I have always been doubtful, and envious, of people who believe they see signs—signs as omens, signals from other worlds, divine messages. I attribute their experiences to optimism, sadness, religious devotion, weed, or in some cases, mental illness. My religious tradition—I’m Jewish—provides for some believers a kind of numerology called gematria, which is a mathematical calculation of letters and numbers leading to interpretation and meaning.
There were times in my life when I counted numbers wishfully. I’d hail a New York City cab and imagine a good day if the driver’s ID added up to twelve. Why twelve? I believed that if I believed in lucky numbers, mine would be twelve.
People receive messages all the time in the genre of true crime, which I was drawn to after my mother died three years ago. These narratives, whether in film, television, or print, often featured people who were still grieving, and I felt a kinship with them. In some of the stories, a loved one marveled at what he or she perceived as a sign: a butterfly in a rock garden; a door slamming for no apparent reason; snowfall in May; a long-lost dog’s return; the mysterious blooming of roses where none had been planted.
I came to believe that one day I might also receive a sign, and I opened myself up to this possibility. In fact, I felt I was entitled to a sign: Other people were getting them, why not me? I would make this request of the universe. I would specify that a sign from my mother, from anywhere along her path on the spiritual highway, would be especially welcome.
Messages from the beyond had not yet occurred to me when I learned that my father died, on the day after Christmas, in 2017. He was living in a Florida nursing home, where he had moved to be closer to his second wife’s daughter and her family. I was getting my New York City apartment ready for sale, and on that day I was immersed in clutter and dust, shredding papers, emptying boxes of files, and stuffing bundles of clothing from closets into large black Hefty bags. Late in the afternoon, despite the darkening sky and near freezing temperatures, I felt an overwhelming urge to leave my apartment and go for a walk in Central Park. It was a gravitational pull away—from what, I didn’t know, probably the drudge of packing. The next day I received an e-mail informing me that my father had died. Only later did I consider that this sequence of events might’ve been a revelation, a cosmic tip-off.
My mother’s final struggle with a long illness began in late May of 2018 and culminated with her death three weeks later. I had planned my move out of Manhattan in part to be closer to her, and also to set up a small metalworking studio, which would’ve been impossible in the city. She died a few days after I signed the papers for a new apartment, and more than a year after that, I found my studio space.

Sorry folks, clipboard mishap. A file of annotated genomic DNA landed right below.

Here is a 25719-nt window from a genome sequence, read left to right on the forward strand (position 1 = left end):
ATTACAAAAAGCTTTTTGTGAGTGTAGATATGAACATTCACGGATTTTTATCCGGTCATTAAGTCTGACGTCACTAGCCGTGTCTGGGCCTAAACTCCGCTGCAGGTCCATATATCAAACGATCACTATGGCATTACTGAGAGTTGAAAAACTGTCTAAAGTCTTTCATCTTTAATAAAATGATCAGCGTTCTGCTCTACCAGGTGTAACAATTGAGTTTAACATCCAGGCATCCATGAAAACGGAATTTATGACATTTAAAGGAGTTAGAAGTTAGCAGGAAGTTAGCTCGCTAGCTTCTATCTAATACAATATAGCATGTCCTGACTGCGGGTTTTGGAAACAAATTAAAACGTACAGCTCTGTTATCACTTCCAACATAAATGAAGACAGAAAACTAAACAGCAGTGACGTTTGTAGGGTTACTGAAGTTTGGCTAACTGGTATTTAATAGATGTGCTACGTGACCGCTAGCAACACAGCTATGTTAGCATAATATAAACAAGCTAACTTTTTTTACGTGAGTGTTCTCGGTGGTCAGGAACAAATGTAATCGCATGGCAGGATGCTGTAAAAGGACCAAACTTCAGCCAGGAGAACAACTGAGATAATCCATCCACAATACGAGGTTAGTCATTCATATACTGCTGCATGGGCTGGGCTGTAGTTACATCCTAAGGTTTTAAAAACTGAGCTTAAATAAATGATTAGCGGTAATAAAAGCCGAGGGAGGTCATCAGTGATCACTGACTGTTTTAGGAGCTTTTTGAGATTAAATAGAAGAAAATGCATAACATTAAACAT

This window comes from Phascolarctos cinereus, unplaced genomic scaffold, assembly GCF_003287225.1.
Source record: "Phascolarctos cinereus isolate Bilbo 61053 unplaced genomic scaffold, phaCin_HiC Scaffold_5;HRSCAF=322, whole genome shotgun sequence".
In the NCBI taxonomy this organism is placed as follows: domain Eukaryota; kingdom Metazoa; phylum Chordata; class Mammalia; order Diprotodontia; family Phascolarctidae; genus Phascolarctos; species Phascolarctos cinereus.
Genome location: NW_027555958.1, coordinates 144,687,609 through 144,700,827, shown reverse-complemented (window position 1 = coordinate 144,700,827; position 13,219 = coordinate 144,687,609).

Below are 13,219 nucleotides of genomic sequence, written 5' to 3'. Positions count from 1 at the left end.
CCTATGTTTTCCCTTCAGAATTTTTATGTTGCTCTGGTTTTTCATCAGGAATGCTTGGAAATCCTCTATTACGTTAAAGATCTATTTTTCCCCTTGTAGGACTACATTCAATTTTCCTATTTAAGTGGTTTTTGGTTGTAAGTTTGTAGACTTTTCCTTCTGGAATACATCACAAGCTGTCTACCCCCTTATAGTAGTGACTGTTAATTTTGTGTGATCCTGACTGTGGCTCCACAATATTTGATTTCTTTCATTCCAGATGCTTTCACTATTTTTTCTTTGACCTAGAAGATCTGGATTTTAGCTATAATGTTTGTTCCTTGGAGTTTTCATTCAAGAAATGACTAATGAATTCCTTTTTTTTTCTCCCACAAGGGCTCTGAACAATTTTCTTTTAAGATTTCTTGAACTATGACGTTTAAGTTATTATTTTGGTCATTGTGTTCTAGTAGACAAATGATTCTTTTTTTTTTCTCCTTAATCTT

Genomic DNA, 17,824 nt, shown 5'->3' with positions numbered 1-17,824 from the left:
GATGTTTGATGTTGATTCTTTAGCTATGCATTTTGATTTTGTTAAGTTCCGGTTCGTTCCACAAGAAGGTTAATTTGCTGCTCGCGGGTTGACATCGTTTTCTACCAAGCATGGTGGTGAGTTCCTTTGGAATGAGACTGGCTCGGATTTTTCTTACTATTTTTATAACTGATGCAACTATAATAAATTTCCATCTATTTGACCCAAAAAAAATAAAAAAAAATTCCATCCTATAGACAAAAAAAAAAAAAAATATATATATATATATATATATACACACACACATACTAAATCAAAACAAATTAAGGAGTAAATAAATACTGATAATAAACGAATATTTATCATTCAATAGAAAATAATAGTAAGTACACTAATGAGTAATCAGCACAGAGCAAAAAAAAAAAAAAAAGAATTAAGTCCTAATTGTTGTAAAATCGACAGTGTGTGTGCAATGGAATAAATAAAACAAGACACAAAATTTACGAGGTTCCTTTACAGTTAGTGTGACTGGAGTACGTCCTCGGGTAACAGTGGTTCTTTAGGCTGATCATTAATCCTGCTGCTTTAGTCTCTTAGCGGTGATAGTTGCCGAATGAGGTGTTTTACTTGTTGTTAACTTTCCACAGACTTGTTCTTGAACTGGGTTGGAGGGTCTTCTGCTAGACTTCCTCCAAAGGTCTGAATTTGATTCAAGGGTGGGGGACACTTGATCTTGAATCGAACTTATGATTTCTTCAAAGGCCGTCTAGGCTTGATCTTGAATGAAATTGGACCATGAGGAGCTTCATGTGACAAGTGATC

It was my mother who had first shown me the building where my studio is now located—over the years she’d gone with friends to art crawls there—but I didn’t read anything into this until my fixation on signs began to take hold. It was then that I thought, Maybe my studio is the sign—the biggest sign of all, an uber sign, a meta-sign. That my mother was the one who brought me to this place, that her spirit arranged for the space to become available, that she was somewhere close, watching out for me.
On the last Sunday in May 2020, I went to my studio in the morning and worked until late in the afternoon. Exiting the building, I stepped into dazzling, shimmering light. There’s a small pond on the property, surrounded by a low stone wall, and on the near side—the side that abuts the parking lot—a grassy embankment. Geese and ducks gather there, honking and quacking, waddling around, pecking and poking at scraps of food. I’ve also seen a few large hawks presiding imperiously over the pond from the far wall. But on this day, poised on the concrete platform in the center of the pond was an attenuated white figure. It was startling, a sight I’d not seen before.
The creature—a heron—was elegant and statuesque, like a Brancusi. I heard the whispering breath of my gasp, and I stared while furtively rummaging around in my bag for my phone so I could take a picture.
Steadily, with no sudden motions, I stepped closer. The bird tilted and leaned forward precariously before it lunged, its neck grossly extended. With a splash it dipped its beak into the water and pulled up a small wiggling fish, which it ingested in one gulp. My phone ready, I slid one foot forward. The heron, alerted, became still. I raised the phone. I eyed the bird, which I knew eyed me while looking straight ahead, seeing me but not looking at me. Then it took off in a breathtaking moment of flight.
I saw a large expanse of white, a whirlwind of fluttering that hovered, so I felt its weight before it rose and became airborne. The ascending feathery mass looked gauzy and vaporous—ghostlike—its wingspan voluptuous, unearthly. It came to rest on the far wall, and in an instant resumed its delineated white shape, still as a soldier standing guard.
I waited. I wanted the diaphanous visage to show itself again. But the creature refused, insisting now on being a bird, and not a harbinger, not an angel, not the ghost of my mother, even though in that second or two I truly believed.
Barbara Livenstein is a participant in Susan Hodara’s classes and is working on a memoir.